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chocky
12-29-2007, 07:20 PM
"...it is also called Dunbar's number which is a value significant in sociology and anthropology. Proposed by British anthropologist Robin Dunbar, it measures the "cognitive limit to the number of individuals with whom any one person can maintain stable relationships". Dunbar theorizes that "this limit is a direct function of relative neocortex size, and that this in turn limits group size ... the limit imposed by neocortical processing capacity is simply on the number of individuals with whom a stable inter-personal relationship can be maintained."

That's a quote from Yahoo's question and answer thingie (excuse technical term) and here is a link to a humorous article inspired by the monkey sphere To view links or images in this forum your post count must be 2 or greater. You currently have 0 posts.

So, in order to relieve my brain of insurmountable demands, I'm dedicating my life to gathering a tribe of people worth caring about so I can safely forget about all the idiots out there. ;)

What do others think of the idea that disregard for our biological limits are at the root of our dysfunctional social 'order'?

qwerty
12-29-2007, 10:20 PM
Hmm, well this brings me to think about swarm intelligence. If we isolate ourselves in our monkey spheres and work only with people we are closest too and stop them from creating their own spheres (I'm reading that you want to isolate your friends with you) then you break down the foundation of society.

I quickly read the link you gave and noticed that the concept of this research treated the monkeys as belonging only to one group rather than as a collective of smaller groups. Much like people and the idea of 'six degrees of separation' each monkey sphere should be different - I know people in my monkey sphere and they know people that aren't in my sphere.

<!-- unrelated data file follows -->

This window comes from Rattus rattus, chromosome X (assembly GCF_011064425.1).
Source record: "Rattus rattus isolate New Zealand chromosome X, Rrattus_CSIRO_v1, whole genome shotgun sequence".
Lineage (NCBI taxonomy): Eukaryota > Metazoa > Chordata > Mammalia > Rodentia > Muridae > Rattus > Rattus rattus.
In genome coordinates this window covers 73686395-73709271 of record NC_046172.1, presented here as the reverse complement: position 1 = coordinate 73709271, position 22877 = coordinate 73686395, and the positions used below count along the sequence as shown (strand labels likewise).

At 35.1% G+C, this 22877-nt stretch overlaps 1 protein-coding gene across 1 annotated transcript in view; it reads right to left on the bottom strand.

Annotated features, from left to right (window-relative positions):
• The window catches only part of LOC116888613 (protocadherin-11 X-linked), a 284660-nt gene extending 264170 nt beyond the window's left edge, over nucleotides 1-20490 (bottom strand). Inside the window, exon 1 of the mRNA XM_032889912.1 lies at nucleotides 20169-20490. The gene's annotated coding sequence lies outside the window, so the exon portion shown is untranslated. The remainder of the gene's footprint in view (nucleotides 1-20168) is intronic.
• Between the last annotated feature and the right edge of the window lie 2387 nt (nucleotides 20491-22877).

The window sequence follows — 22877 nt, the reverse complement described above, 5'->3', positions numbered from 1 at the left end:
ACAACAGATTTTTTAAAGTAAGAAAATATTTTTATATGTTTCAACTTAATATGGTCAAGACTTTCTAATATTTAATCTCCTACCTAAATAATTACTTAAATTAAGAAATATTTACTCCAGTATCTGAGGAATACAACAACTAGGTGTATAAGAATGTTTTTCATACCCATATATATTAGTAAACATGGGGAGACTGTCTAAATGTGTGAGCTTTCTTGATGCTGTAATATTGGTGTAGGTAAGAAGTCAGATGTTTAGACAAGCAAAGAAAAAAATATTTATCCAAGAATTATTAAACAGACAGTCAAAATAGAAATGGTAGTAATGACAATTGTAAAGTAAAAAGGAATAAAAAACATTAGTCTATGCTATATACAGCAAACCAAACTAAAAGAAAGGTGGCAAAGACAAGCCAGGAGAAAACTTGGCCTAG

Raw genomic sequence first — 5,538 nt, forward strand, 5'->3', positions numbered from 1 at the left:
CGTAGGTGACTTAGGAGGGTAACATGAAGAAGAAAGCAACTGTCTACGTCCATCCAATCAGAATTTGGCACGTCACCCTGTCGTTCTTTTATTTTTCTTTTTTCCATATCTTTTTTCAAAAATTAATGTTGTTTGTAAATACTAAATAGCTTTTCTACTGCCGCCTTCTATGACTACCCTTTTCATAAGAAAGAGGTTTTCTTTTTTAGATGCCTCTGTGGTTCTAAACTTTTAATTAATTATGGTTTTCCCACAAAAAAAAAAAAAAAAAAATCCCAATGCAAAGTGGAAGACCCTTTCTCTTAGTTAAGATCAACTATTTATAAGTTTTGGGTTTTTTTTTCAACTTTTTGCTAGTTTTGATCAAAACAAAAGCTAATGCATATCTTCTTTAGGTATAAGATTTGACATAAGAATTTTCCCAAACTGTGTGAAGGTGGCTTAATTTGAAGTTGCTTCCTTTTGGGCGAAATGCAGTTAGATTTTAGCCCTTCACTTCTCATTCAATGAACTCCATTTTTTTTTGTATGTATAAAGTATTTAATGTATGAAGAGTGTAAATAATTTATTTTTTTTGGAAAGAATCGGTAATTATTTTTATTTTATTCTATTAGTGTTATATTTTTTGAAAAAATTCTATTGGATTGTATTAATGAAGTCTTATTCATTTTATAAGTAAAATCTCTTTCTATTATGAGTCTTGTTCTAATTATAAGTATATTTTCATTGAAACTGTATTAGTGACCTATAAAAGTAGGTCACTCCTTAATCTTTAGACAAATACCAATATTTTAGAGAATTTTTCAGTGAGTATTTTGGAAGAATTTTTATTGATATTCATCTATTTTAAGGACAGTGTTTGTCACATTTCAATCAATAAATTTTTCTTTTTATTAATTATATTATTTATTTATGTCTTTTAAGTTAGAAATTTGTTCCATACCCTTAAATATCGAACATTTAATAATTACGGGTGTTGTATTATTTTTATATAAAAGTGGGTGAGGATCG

So maybe the reason why as a society we can still operate even without having large monkey sphere's and still keep current with the work of monkeys on different continents is because of communication and social economics.

We are all Monkeys (To view links or images in this forum your post count must be 2 or greater. You currently have 0 posts.)

chocky
12-30-2007, 12:52 AM
Sorry qwerty, I forgot the obvious humour tag.... society can (hopefully) fall apart quite well without my help as it is.....

Yes, the real world is composed of overlapping monkey spheres. I wouldn't expect any tribe to be totally isolated.

But if the maximum size of the most basic political entity that ensures everyone matters - ensures everyone has meaning and relevance within a group - is 150 people, then our socio-political structures have a good deal of disintegration in front of them before they break down to the human scale. I'm interested in what is good for the human.

Who isn't exhausted by the danger and idiocy of having 6 billion people living in isolation together (great link - thanks!)